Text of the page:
Self-employed master plumbers are experts at fixing leaky pipes, clogged toilets, faulty septic tanks and all sorts of other plumbing-related issues. Unlike plumbers who work as employees for plumbing companies, self-employed master plumbers are their own bosses. They need years of training, including classroom hours and on-the-job experience, to qualify. The kind of money you can make as a self-employed master plumber depends on where you work, your level of experience and the hours you put in.
Anyone who’s ever had a broken toilet or a basement leak knows the importance of having a skilled plumber. These individuals typically work regular business hours five days a week, though some may add extra hours on the weekend. They work in both residential and commercial settings. Plumbers must be aware of certain safety issues, and the job can be physically demanding. A typical day may include repairing a leaky pipe, fixing a toilet, installing plumbing, treating water and other related tasks.
To become a master plumber, you must first complete a plumbing certification course at a community college or vocational school. This usually coincides with an apprenticeship program, which typically lasts two to five years. Master plumbers need an additional four or five years of hands-on experience and must pass a series of state-approved exams that test their knowledge of state and local plumbing codes. States differ in the specific requirements for master plumbers, so check with your state’s board of labor for specific details.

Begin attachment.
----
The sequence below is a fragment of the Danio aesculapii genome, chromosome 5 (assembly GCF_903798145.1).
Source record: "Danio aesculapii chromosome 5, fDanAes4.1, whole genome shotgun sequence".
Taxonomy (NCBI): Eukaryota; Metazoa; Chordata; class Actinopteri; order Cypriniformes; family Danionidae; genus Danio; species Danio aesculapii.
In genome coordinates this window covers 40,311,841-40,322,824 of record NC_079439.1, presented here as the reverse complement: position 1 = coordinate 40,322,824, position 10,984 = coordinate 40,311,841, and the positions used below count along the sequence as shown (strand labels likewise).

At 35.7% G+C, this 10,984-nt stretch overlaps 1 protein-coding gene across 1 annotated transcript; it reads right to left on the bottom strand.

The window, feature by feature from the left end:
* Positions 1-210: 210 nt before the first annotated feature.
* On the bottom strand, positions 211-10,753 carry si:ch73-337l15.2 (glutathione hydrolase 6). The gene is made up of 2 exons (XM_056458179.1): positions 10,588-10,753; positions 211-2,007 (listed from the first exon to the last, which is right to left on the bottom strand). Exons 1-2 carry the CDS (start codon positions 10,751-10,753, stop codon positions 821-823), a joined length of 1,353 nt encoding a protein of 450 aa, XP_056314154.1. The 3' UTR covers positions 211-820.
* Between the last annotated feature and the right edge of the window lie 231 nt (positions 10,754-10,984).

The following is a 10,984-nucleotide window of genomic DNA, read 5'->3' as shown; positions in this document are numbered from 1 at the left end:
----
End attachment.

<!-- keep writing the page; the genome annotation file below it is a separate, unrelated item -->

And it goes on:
Self-employed master plumbers usually make considerably more than plumbers who are just starting out and are hired out by a company. According to Education Portal, a master plumber with five to nine years of experience can expect to make between $37,085 and $56,000 a year. The salary for a master plumber with more than 20 years of experience ranges from $43,790 to $74,700 a year. On average, self-employed plumbers earn higher annual incomes than those who aren't self-employed, according to Education Portal.
Self-employed plumbers have the advantage of not having to answer to anybody other than their clients, but this comes with certain challenges. Like other self-employed individuals, self-employed plumbers generally need to figure out their own health care, retirement and insurance plans because they don’t have an employer providing these things for them. Self-employed plumbers also typically own much of their own equipment, which can usually be written off as business expenses during tax season.
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